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Neurabin's Influence on Striatal Dependent Behaviors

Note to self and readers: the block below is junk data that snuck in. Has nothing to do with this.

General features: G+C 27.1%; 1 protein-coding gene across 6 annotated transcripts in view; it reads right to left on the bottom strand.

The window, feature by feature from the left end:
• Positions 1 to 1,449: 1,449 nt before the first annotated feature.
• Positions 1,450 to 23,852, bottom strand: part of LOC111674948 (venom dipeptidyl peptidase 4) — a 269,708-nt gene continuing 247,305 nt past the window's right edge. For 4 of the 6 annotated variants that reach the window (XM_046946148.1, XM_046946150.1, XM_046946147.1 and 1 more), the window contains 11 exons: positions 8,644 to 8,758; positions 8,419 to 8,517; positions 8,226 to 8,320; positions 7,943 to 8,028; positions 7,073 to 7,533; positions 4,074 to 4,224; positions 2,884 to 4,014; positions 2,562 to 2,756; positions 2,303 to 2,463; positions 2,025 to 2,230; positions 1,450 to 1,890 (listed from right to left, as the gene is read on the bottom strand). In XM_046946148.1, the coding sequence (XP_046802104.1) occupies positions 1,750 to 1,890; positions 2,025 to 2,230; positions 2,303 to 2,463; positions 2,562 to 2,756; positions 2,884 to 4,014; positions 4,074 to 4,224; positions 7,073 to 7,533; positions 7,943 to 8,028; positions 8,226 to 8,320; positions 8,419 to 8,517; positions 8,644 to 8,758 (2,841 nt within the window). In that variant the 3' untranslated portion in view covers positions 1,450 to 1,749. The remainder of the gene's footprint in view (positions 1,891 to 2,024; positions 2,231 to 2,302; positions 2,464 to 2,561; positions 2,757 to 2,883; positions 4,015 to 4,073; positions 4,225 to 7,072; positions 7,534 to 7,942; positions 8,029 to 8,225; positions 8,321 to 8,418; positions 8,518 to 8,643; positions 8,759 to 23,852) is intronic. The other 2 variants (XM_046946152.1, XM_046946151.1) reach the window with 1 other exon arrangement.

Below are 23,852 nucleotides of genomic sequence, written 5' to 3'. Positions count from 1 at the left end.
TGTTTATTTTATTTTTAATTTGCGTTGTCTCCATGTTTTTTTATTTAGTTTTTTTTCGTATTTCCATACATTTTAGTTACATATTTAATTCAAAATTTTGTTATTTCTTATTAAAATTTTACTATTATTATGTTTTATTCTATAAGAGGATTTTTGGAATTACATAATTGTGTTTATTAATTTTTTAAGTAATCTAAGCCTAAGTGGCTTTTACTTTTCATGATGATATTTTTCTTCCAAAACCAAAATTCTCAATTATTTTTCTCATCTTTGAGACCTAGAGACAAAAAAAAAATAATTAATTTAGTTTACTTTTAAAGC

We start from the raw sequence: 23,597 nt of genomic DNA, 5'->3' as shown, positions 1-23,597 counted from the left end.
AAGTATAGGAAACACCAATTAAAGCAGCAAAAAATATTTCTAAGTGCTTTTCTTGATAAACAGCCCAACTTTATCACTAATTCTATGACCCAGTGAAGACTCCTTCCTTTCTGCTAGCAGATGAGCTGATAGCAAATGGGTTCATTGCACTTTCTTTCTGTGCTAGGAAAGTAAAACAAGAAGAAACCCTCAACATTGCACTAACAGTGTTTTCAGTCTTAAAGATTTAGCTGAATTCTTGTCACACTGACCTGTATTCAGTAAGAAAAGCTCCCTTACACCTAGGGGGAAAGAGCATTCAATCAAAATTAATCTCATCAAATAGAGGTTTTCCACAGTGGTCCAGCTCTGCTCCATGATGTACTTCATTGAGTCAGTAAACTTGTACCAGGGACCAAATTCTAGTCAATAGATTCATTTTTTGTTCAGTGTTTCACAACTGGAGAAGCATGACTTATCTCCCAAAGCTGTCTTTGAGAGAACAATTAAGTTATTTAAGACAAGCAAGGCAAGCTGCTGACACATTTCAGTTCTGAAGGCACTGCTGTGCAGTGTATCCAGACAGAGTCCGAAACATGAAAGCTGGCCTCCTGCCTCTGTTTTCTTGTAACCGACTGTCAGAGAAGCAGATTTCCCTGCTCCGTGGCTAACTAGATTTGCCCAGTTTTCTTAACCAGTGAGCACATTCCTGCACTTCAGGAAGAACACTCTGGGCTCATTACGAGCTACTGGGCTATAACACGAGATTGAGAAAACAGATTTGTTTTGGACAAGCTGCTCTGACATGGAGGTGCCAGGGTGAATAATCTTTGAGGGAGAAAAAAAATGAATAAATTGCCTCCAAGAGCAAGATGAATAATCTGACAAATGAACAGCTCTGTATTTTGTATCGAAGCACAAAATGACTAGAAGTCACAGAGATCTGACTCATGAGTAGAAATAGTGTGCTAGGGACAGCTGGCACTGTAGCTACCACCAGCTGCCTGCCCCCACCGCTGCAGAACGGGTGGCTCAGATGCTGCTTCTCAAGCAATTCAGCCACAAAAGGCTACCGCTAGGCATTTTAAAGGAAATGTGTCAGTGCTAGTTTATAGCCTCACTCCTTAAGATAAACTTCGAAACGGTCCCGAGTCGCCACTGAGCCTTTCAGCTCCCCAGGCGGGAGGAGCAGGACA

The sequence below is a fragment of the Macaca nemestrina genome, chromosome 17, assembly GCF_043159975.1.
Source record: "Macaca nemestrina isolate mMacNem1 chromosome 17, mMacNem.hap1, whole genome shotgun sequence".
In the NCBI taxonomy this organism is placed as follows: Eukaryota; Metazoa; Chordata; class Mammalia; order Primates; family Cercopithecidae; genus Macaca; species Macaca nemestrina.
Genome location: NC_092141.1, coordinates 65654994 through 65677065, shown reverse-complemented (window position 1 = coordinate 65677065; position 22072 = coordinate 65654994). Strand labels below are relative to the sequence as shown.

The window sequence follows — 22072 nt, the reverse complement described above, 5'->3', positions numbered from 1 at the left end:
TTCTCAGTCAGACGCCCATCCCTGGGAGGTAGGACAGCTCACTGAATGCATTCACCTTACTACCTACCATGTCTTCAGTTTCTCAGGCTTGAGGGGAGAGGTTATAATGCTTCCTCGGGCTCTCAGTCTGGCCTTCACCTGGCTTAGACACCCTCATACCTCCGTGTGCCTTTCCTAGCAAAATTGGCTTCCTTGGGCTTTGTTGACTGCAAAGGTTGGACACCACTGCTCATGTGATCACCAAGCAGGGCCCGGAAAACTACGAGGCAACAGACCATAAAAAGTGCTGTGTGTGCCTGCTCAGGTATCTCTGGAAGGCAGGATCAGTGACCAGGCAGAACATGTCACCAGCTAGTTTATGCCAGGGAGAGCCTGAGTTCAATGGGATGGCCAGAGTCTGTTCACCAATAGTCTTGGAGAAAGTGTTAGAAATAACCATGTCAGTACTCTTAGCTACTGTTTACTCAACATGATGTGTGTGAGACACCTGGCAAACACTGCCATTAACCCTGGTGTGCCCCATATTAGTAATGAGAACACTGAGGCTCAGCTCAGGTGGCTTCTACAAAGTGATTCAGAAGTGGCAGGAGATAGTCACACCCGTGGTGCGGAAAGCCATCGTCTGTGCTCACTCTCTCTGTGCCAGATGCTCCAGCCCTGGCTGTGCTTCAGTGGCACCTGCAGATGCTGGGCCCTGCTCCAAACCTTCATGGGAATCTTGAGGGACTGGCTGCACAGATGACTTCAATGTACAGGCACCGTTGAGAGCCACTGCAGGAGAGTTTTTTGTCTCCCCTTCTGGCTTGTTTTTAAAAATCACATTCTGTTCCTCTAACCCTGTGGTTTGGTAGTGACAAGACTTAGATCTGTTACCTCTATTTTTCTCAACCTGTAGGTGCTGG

The striatum is a key brain region involved in regulating motor output and integration. The dorsal and ventral subdivisions of the striatum work in concert to mediate the reinforcing and motor behavioral outputs of the striatum. Moreover, dysfunction of these striatal regions is involved in various diseases including Parkinson’s disease and drug addiction. Therefore, understanding and characterizing biochemical and molecular changes within the striatum associated with these diseases is key in devolving novel therapeutics to treat these disease states. The main output neurons of the striatum are GABAergic, medium-spiny neurons (MSNs), and striatal functionality is mediated by neuroplastic changes in MSN activity. Within MSNs, dopaminergic receptor activation triggers a cascade of reversable phosphorylation, which is facilitated by the activation of specific protein kinases and inhibition of specific protein phosphatases. In comparison to the 350 serine/threonine protein kinases expressed within the striatum, there are only 40 major serine/threonine protein phosphatases. However, serine/threonine protein phosphatases, such as protein phosphatase 1 (PP1), gain their target specificity by interacting with phosphatase-targeting proteins. Within the striatum, the neurabins, termed neurabin and spinophilin, are the most abundant PP1 targeting proteins in dendritic spines. Spinophilin’s expression in the striatum has been strongly characterized, and spinophilin has been shown to regulate striatal-dependent motor-skill learning and amphetamine-induced locomotor sensitization. In contrast to spinophilin, neurabin’s expression within the striatum and its involvement in these striatal-dependent behaviors has not been fully probed. I found that neurabin expression in the striatum is not sex-dependent but is age-dependent. In addition to these data, I also present validation of new global, constitutive and conditional neurabin knock-out mouse lines. Finally, I present data that, unlike previous studies in spinophilin knockout mice, neurabin knockout mice have enhanced striatal-dependent motor-skill learning, but do not impact amphetamine-induced locomotor sensitization. Further characterization of neurabin’s expression in the striatum, and its role in these key striatal behaviors could provide a druggable target for therapeutics designed to address striatal dysfunction.